Time for cocktails at the cutting edge of art

Contemporary Art Market: Geraldine Norman discovers two exclusive worlds colliding head-on at a London nightspot

Stringfellows, the London nightspot in St Martin's Lane favoured by the super-rich, is currently doubling as a work of art. Two young artists, Jeremy Deller and Alan Kane, have talked the club's owner Peter Stringfellow - a blond raver who sprang to prominence in the Sixties - into a collaboration. They have mounted photographs behind short velvet curtains on the mirrored walls of the club which are scheduled to remain there until 15 July unless they get knocked down by a drunken carouser.

The colour photographs depict Deller, Kane and Stringfellow exploring each other's pleasures during a single afternoon outing. They visit a degree show at St. Martin's, the local art school, drink beer in a pub, lunch off oysters and champagne, row across the Serpentine and dig a discarded sandwich out of a litter bin in order to feed it to the ducks. The photos, each in an edition of five, are for sale at pounds 100 each.

But the real art work is the linkage of two mutually exclusive worlds, cutting-edge contemporary art and celebrity night life. The photos are just props. "We could have put anything behind the curtains, really," says Deller. Stringfellow, who is listed as one of the three exhibiting artists in all ads for the show, is one of the few people who have grasped what it is all about.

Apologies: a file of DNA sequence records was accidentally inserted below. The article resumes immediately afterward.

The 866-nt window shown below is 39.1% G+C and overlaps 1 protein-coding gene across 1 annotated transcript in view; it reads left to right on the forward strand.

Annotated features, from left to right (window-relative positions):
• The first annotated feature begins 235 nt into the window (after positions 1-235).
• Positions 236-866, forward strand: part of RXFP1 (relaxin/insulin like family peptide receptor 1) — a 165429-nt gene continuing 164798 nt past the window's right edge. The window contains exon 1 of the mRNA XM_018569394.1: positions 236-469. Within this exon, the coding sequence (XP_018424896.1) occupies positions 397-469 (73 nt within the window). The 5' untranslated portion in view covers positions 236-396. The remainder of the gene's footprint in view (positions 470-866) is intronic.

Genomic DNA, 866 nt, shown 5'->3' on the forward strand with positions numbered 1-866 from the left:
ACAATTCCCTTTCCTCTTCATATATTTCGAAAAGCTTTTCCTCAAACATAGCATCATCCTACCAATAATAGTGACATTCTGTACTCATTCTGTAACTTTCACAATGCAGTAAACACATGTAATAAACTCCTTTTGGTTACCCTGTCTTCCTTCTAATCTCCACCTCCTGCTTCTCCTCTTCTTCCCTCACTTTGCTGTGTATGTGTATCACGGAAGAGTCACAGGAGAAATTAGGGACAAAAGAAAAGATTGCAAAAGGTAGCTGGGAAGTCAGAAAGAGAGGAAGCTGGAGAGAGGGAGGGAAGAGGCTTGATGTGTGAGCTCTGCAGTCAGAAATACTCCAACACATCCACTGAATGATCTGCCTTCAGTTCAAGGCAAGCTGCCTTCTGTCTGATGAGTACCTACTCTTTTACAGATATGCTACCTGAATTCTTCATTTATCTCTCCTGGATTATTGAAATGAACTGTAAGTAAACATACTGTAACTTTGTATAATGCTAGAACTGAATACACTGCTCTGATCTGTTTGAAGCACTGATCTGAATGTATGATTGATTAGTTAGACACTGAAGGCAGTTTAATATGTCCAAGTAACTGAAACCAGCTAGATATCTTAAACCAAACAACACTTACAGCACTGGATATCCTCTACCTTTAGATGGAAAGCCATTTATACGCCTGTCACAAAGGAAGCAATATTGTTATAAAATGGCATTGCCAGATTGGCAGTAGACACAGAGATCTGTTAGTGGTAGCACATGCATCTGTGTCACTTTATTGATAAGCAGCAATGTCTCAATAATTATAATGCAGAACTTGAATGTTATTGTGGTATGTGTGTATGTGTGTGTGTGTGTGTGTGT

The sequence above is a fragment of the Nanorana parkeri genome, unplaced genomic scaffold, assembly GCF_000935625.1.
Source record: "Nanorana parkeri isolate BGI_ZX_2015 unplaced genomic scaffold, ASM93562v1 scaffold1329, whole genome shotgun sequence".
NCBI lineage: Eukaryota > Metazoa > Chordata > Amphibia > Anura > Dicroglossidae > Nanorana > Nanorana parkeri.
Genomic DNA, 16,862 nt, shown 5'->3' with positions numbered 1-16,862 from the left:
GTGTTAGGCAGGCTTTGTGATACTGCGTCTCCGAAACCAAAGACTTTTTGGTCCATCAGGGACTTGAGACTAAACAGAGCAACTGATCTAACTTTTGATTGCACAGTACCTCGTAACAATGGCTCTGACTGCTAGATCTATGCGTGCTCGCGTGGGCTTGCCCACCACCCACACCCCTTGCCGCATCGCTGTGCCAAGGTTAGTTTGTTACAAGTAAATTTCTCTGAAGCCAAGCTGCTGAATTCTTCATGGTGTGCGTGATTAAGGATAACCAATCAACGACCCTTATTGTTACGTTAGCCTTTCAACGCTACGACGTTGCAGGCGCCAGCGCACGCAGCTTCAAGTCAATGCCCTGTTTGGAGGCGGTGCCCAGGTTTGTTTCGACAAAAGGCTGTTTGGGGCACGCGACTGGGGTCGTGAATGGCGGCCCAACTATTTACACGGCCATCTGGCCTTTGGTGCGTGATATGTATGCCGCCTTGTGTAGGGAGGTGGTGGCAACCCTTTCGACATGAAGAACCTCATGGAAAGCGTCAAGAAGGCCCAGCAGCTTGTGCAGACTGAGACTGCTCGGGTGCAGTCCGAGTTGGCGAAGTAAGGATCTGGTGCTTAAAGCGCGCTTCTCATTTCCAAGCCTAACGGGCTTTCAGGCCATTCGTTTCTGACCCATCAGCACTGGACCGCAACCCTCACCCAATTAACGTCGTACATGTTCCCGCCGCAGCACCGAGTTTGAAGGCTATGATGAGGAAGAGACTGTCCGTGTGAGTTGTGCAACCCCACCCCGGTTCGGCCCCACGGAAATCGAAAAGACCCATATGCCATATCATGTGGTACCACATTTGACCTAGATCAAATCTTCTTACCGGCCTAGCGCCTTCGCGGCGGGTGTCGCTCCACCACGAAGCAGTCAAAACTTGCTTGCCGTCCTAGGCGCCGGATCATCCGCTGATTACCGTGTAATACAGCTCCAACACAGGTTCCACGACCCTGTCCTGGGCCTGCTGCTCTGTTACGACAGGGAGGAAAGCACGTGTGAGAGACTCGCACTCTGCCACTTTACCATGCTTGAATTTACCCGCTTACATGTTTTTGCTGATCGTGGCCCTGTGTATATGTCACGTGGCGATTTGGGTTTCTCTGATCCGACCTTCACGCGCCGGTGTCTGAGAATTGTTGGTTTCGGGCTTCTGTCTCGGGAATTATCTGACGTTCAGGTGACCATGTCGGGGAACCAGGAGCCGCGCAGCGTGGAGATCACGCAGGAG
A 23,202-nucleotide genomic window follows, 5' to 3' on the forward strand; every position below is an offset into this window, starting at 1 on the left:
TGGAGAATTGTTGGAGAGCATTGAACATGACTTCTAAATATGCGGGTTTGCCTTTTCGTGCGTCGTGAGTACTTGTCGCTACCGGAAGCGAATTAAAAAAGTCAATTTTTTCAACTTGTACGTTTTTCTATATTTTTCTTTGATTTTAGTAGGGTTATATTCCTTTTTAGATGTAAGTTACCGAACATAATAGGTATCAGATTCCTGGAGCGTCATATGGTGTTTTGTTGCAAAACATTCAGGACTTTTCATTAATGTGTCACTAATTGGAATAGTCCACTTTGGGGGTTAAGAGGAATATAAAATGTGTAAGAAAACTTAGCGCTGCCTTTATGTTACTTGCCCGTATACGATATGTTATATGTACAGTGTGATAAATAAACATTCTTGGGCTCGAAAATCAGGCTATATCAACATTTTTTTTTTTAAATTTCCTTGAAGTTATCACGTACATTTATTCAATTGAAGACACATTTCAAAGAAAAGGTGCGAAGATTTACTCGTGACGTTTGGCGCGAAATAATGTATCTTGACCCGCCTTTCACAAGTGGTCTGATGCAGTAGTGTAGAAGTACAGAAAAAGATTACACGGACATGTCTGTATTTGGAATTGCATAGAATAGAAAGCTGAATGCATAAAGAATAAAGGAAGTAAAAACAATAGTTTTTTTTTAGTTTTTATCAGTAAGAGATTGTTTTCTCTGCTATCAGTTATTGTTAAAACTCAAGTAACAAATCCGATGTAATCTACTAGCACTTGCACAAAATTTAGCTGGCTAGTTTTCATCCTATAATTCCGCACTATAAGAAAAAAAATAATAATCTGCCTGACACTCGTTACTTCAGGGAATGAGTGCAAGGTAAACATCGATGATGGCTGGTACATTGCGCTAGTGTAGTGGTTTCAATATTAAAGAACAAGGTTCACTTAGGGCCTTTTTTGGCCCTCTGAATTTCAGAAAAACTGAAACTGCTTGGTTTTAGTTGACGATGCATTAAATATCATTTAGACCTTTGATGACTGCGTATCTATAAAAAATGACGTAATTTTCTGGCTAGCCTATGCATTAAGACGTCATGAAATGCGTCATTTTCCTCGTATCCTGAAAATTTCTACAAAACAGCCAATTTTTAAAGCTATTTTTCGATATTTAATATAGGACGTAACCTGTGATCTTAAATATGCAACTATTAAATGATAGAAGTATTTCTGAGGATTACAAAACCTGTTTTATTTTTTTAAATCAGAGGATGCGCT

A girl asked him last week: "Why have you got your photo behind those curtains downstairs?" and he replied: "It's conceptual art, dear." The concept is lifting contemporary art out of its gallery environment and putting it in a night club. Packs of "chat-up lines" invented by Della and printed on business cards are available from behind the bar - free.

In a similar spirit, the Cabinet Gallery in Brixton has hung its latest show in the pub across the road - the Prince Albert in Coldharbour Lane. It is devoted to charcoal drawings by the young American artist Elizabeth Peyton. The bar prints - pussycats, flowers, hunting scenes - have been removed from their frames and Peyton's drawings substituted. Peyton, like Warhol before her, is hooked on the concept of celebrity.

Her very competent drawings are mostly intimate reworkings of photographs: John McEnroe in 1981, Marie Antoinette choosing her clothes, Princess Elizabeth and Cecil Beaton, Rupert Brooke, Marlon Brandon as Napoleon ... They are priced between pounds 650 and pounds 800 (excluding the frame, which still belongs to the pub).

But Peyton's consuming interest is the late Kurt Cobain, leader of the pop group Nirvana - the hero-icon of the slacker generation and grunge personified - who committed suicide last year.

There are two drawings of him in the show and a slim artists' book is available behind the bar priced at pounds 2. It comprises 15 stills from a video in the course of which Cobain articulates a single word into a microphone and turns his head.

The book is published by Imprint 93, an independent press publishing artists' books run by Matthew Higgs. He photocopies them in his spare time and sends them out free to people he thinks "are doing something interesting and won't throw them in the bin". Anyone else who is interested has to pay pounds 2.

A show of works by all 23 artists who have made books in the Imprint series - including Jeremy Deller and Alan Kane, as well as Peyton - opened at City Racing in Vauxhall Street, London SE11, yesterday.